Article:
EU bans hazardous chemicals used in toys
By Stephen Castle in Brussels
25 September 2004
Seven years after campaigners first went into battle against hazardous
chemicals being used in baby toys, ministers agreed yesterday on a
permanent ban despite fierce lobbying from industry.
The measures are designed to combat the risk to youngsters posed by
phthalates, which have been linked with reproductive abnormalities, such
as low sperm counts in boys and premature breast development in girls.
Phthalates are used as softeners in some PVCs and, with industry
reluctant to declare which products contain them, consumers have been
left in the dark over the danger.
Alarmed about the potential threat to children's health, the European
Union put in place a limited emergency ban in December 1999. At that
point the industry said that about 70 per cent of toys on the market
were already phthalate-free.
But worries remain about the use of the hazardous chemicals,
particularly in less well-known brands, in inflatable toys including
swimming aids and paddling polls, and on clothing. A Greenpeace study
found last year that phthalates were contained in the printed sections
of the fabrics on a range of Disney children's clothes. A Dutch Donald
Duck T-shirt print had 170,036mg/kg of phthalates - more than 17 per
cent by weight of the sample.
Toy-makers argue that children would have to suck on the toys for seven
hours to be at risk. But campaigners point to studies suggesting that a
potential danger exists if an item is in a child's mouth for only an hour.
Members of Toy Industries of Europe, a group representing companies
including Mattel Inc and Hasbro Inc, the world's top two toy-makers, say
that only one phthalate, DINP, is used in their products. This is
regarded as a less harmful substance than others though some studies
link it to liver damage.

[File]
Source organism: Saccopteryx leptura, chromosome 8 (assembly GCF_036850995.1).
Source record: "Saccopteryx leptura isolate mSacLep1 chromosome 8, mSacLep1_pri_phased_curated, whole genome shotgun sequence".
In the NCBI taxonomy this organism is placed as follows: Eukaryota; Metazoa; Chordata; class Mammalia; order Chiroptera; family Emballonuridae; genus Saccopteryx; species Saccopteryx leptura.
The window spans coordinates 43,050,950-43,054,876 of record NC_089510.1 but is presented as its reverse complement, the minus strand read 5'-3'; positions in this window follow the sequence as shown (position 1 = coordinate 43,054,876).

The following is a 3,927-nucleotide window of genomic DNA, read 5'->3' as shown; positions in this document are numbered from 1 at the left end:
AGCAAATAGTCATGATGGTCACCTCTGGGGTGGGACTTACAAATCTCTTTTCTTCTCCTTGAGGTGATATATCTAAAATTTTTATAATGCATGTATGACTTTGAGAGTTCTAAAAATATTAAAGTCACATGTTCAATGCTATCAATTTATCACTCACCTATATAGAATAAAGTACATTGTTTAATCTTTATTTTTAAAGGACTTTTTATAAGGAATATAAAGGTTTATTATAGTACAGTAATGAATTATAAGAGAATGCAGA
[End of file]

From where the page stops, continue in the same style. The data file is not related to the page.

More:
Yesterday's decision by EU ministers will widen the emergency ban from
1999 and make it permanent. The agreement came after the UK and the
Netherlands - which holds the presidency of the EU - withdrew their
opposition. The two governments had been the most sympathetic to
lobbying by the industry which demanded further tests on products.
The new measures, which need approval by MEPs, will mean a ban on three
phthalates (called DEHP, DBP and BBP), identified as capable of causing
reproductive damage, from all products intended for children. These
chemicals are currently banned under the emergency measures in toys for
the under-threes intended to be sucked or chewed, such as teething rings.
Three others (DINP, DIDP and DNOP) will be prohibited in toys and
childcare articles for children under three and which can be sucked on
or chewed. Clothing will not be covered.
The industry signalled yesterday that its long fight against controls is
not over. Heidi Ranscombe, of Toy Industries of Europe, said: "We want
the wording to be tightened so toys for children under three that aren't
intended for the mouth aren't covered." The industry argues that the ban
would cover objects like the plastic legs of wendy houses which are
unlikely to be sucked by children.
Jill Evans, Plaid Cymru MEP for Wales, said: "It is absurd that it has
taken seven years to get here and will take another two for this to pass
into law. It says something about the incredible lobbying power of the